I've read some excellent stuff here. Definitely price bookmarking for revisiting. I surprise how much effort you place to create this type of great informative site. deedaeaeaebb

Daniel Malave on March 29, 2015:

Thanks very much.... quiet interesting PDD and PC

SupervisorT Reed on December 09, 2013:

I am a new supervisor. I am doing my year end PDP and this article is really helpful. Thanks a bunch...

AE Williams from Atlanta, GA on March 12, 2013:

Very informative, Docmo. Good Work! :)

Christy Birmingham from British Columbia, Canada on August 30, 2012:

I like the way you have put quotes in between the pieces of information here.

Chitrangada Sharan from New Delhi, India on August 30, 2012:

Very useful article. I am sure this is going to benefit a lot of professionals. Thanks for all your efforts and sharing.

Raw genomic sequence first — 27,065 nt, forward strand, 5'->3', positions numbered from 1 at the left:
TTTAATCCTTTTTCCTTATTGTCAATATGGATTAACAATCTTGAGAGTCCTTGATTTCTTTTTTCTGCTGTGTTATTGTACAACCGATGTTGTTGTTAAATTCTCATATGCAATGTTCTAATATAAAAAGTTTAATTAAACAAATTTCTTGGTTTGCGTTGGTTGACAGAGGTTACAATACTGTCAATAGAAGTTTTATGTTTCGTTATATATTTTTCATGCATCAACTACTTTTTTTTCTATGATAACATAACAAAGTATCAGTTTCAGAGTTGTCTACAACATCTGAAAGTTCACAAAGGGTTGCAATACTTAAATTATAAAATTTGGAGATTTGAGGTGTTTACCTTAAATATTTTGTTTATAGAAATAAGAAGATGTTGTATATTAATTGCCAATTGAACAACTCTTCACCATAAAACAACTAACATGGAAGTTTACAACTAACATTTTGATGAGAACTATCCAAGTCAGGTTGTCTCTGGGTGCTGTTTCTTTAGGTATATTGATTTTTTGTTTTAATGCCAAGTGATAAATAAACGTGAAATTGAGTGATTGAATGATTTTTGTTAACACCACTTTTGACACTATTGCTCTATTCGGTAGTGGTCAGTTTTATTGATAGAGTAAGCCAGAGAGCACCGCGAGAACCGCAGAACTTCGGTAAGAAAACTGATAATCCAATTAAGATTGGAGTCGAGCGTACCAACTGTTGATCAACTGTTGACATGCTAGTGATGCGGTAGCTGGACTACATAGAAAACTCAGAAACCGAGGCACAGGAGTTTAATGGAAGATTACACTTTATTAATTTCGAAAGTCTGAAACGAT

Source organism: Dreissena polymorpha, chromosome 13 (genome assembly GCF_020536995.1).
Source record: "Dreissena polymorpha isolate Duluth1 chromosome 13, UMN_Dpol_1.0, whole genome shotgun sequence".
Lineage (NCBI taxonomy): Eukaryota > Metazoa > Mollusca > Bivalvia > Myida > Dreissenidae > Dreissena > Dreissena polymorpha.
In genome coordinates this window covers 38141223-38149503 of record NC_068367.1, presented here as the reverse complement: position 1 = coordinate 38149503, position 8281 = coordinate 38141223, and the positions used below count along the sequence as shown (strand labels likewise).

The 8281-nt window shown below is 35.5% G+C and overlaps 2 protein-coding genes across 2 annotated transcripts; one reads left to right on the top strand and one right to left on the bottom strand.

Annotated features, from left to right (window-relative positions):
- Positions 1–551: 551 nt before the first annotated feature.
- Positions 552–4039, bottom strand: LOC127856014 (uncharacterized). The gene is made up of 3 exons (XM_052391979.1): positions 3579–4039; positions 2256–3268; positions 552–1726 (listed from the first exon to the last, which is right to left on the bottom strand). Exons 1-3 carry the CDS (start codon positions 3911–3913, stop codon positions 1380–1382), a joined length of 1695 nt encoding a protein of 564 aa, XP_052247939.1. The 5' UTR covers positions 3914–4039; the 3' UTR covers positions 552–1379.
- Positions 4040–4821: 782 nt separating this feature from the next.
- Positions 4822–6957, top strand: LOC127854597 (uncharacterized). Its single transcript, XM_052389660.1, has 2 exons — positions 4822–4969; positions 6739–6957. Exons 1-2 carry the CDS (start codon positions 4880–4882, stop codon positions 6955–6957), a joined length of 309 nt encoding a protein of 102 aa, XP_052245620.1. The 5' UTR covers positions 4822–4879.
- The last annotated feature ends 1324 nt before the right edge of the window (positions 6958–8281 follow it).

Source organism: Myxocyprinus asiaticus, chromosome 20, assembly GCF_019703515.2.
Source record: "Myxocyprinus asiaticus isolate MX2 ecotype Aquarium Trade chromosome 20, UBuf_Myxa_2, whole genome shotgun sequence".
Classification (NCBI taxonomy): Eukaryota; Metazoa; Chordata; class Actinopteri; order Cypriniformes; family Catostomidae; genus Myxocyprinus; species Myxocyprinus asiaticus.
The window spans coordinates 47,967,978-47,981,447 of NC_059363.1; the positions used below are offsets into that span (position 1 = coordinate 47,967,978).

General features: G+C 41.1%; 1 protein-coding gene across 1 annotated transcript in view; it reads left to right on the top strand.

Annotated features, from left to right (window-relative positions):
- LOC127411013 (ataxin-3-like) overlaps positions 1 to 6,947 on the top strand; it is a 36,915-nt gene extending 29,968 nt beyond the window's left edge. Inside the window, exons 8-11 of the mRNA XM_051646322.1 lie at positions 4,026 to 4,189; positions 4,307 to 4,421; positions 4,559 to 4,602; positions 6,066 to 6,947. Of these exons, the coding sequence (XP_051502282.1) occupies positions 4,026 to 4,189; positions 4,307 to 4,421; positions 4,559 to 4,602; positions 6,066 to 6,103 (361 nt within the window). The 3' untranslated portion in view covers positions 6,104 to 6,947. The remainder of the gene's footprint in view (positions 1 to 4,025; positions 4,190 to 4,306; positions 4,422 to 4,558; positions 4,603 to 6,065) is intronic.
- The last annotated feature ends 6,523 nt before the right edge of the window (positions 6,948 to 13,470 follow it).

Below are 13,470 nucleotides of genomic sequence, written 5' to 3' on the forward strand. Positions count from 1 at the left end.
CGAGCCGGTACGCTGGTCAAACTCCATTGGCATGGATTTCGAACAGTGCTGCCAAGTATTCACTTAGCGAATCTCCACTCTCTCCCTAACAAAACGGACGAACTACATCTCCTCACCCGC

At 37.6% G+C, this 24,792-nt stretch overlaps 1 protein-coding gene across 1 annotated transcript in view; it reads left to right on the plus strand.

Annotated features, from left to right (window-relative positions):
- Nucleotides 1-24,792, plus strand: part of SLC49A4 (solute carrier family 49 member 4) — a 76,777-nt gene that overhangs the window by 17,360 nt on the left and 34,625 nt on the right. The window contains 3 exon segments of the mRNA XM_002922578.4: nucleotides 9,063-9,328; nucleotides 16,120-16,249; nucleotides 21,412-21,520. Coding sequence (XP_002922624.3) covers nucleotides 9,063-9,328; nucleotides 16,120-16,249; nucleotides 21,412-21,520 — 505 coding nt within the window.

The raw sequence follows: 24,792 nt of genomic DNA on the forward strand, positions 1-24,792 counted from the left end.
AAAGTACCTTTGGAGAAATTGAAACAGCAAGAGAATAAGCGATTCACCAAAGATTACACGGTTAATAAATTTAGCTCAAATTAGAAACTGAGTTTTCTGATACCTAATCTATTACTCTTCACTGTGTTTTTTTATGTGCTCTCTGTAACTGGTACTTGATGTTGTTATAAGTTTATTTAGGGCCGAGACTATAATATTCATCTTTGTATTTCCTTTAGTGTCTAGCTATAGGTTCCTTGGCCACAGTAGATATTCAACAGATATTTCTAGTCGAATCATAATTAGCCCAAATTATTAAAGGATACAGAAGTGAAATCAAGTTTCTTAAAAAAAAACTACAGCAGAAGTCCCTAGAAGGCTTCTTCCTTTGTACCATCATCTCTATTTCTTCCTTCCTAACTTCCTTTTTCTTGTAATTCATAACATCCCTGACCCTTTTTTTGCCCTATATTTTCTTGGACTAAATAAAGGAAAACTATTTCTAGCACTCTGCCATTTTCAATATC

forexnews44 on August 12, 2012:

Good work.Ill book mark this page for future reference,Thanks for sharing

Michelle Liew from Singapore on July 29, 2012:

A useful article, Docmo! Actually, what you've shared is very similar to the performance review systems used in Singapore. We use the SMART system here for governmental performance reviews - teachers are reviewed this way every year! Thanks for sharing!

Linda Bilyeu from Orlando, FL on July 29, 2012:

Here's yet another comment for this very useful article. I'm sure many people could benefit from this information. Thank you Docmo for sharing!

polly on June 08, 2011:

Thank you Domco, I found your article really useful! I am doing a work based training course and have to write a personal appraisal and a professional development report, ao your advice has really helped!

SummerSurf on May 12, 2011:

I'll write one :) Just going through our mid year reviews in work at the minute. We set our SMART goals at the start of the year and now we see how far we have come in reaching them. Useful article. Will keep it in mind for future performance reviews and goal setting.

Mohan Kumar (author) from UK on May 10, 2011:

Cant believe after nearly 500 views there are no comments on this one- let me try to post my own!